Madras, A Little Farming Town, Sees Big Opportunity In Solar Eclipse
At her desk in the Madras city offices, Lysa Vattimo hauls out a fat binder full of documents, maps and lists. This is Madras’ solar eclipse plan.
"And it has a little bit of everything in it," Vattimo said flipping through the pages. "From port-a-potties to the public safety plan, where fire engines will be staged, where police will be staged."'
The eclipse will only last about two hours, with just two minutes of complete darkness. But those two minutes amount to months of planning for communities in the 70-mile viewing belt, otherwise known as the path of totality.
Madras is a normally quiet farming and industrial community of about 6,200 people that sits on Highway 97 about an hour north of Bend. Vattimo is an event planner and producer who was hired by the city to coordinate all things eclipse.
"They call me SEL for short," Vattimo said.
"S-E-L: Solar eclipse lady."
Madras typically has clear blue skies in mid-August. That’s why so many visitors are expected to flock here for the big event. Although the eclipse will occur over a narrow belt across the entire U.S., Madras has one of the highest chances for uninterrupted viewing.
"A lot of people tell us, quit inviting them in! Quit advertising this thing," Vattimo said.
But it wasn't the city of Madras that picked Jefferson County as a hotspot for the eclipse viewing. Astronomers did.
But since so many people are talking about Madras, why not make the most of it?
The city’s 325 hotel rooms have been booked for more than a year. Farmers are advertising fields as campgrounds. A four-day entertainment festival called “Solarfest” at the fairground hopes to attract thousands with concerts and science events.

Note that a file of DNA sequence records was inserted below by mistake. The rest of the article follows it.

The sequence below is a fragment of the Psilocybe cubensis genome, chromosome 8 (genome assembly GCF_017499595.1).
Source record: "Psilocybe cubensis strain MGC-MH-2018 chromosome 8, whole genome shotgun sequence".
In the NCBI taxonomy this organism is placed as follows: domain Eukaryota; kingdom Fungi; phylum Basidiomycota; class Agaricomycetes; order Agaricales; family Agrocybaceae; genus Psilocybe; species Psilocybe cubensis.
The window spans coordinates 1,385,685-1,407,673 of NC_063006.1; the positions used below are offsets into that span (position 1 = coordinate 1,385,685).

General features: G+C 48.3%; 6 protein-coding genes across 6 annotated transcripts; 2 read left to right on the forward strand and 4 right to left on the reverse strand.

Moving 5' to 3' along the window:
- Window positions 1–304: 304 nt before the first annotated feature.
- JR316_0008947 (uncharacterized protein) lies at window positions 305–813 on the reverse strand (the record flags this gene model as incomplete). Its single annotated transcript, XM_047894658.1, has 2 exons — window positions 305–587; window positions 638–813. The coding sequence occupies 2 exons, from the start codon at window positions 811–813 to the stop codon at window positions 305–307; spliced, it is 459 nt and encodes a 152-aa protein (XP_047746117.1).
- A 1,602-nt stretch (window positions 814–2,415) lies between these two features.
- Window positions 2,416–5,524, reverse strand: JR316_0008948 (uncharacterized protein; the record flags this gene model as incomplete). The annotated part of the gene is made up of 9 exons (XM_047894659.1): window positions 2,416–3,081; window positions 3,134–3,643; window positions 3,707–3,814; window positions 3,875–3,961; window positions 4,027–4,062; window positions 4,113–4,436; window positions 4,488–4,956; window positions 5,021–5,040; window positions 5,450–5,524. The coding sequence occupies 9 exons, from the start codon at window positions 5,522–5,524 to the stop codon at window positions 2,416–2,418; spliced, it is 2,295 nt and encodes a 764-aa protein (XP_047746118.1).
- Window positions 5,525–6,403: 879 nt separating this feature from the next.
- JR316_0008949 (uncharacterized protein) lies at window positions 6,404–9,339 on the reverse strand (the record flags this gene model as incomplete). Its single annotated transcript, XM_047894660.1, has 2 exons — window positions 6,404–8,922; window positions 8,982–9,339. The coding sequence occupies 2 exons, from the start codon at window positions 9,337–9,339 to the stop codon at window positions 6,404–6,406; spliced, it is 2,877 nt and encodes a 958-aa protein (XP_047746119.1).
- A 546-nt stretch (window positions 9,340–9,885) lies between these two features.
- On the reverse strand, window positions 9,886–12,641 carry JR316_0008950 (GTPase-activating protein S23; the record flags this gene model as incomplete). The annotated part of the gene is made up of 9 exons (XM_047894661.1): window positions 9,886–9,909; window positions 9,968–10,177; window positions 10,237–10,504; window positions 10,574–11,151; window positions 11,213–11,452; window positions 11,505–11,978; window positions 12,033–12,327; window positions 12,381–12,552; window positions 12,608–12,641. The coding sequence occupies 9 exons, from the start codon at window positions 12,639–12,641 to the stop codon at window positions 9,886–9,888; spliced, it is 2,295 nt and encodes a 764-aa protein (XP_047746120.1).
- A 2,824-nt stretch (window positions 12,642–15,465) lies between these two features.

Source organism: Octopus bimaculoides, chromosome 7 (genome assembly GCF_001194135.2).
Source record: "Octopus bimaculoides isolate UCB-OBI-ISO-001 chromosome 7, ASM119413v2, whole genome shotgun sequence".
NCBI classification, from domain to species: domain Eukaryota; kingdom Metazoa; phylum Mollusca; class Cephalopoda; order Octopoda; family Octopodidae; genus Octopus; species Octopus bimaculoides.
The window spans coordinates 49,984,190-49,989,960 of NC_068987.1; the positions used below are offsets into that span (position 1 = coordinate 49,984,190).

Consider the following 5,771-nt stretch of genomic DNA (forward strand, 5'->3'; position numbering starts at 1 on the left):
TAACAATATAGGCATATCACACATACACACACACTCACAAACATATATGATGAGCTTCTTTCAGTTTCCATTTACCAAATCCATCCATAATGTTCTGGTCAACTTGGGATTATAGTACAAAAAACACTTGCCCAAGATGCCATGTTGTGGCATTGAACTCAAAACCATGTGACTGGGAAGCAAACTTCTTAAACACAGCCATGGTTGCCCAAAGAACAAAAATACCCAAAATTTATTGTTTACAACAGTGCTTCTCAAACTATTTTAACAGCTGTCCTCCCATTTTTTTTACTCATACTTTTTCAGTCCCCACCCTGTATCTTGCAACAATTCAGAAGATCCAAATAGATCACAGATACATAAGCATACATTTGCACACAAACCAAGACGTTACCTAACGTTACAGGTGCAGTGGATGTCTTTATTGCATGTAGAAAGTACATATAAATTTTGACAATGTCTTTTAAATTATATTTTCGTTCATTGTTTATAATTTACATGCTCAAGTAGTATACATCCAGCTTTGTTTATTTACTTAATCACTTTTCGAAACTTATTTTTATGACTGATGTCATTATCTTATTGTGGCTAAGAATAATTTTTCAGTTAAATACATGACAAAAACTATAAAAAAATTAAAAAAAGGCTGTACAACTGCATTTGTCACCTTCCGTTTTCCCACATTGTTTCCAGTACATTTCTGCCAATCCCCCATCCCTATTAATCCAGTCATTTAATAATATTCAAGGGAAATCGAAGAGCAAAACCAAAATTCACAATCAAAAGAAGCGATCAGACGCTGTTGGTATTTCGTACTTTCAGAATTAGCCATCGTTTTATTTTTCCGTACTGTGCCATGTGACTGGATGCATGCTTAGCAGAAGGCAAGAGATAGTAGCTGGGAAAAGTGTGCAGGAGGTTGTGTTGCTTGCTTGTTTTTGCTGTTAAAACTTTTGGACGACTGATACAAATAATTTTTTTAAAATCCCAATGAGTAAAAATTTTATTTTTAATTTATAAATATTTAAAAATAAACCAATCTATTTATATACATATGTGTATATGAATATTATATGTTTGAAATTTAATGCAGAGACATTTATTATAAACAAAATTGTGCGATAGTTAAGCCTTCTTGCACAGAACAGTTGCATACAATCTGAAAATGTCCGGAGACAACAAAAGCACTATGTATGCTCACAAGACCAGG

And with so many campers in town, the grocery stores have a plan to stay stocked: they'll park refrigerated semi-trucks behind the stores full of produce, meat and other barbecue supplies.
So Madras is doing everything it can to turn a two-minute celestial event into a multi-day extravaganza. After all, no other town in Oregon seems to have hired an eclipse coordinator.
They’ve even made a logo: It’s the state of Oregon, Madras pinpointed with a “sunburst,” and the eclipse happening behind the peak of Mount Jefferson.
"A bunch of guys at the VFW are making engraved rocks and they’re selling with that logo," Vattimo said. "I thought that was cute."
Beyond promotion, there are safety and public health logistics to think through with 70,000 people on the ground at one time in a small town.
What if it’s 100 degrees and thousands of people become dehydrated? If someone breaks a leg, how will ambulances navigate clogged highways? And then there are practical details like Internet. With so many people Instagramming and Facebooking and running credit cards, the networks are expected to be jammed.
"We’ve talked to businesses about running on cash. Which then involves banks. And talking to banks to make sure their ATMs are all stocked up. Well, ATMs also run on internet. ... So there’s a trickle-down effect," Vattimo said.
And then there’s traffic. Officials expect cars will stagger in a few days before the eclipse happens on the 21st. But on Monday, Highway 97 could turn into 100-mile a parking lot.
"When the eclipse is over and that big mad rush of people that says ‘all right get in the car, we’re leaving! I think you’ll be in a hurry to go nowhere fast," Vattimo said.
These preparations are not cheap. Eclipse planning has cost the city more than a $100,000. Madras is expecting to recoup that through lodging taxes and other fees.
Vattimo says it’s worth it. This is a giant marketing opportunity for a community that often struggles economically.
She hopes those 70,000 visitors will fall in love with Madras. Maybe a few will move there.
"We look at this as a more than just that one-weekend opportunity for our commerce sector," Vattimo said. "We look at this as an opportunity to grow our city."
Copyright 2017 Oregon Public Broadcasting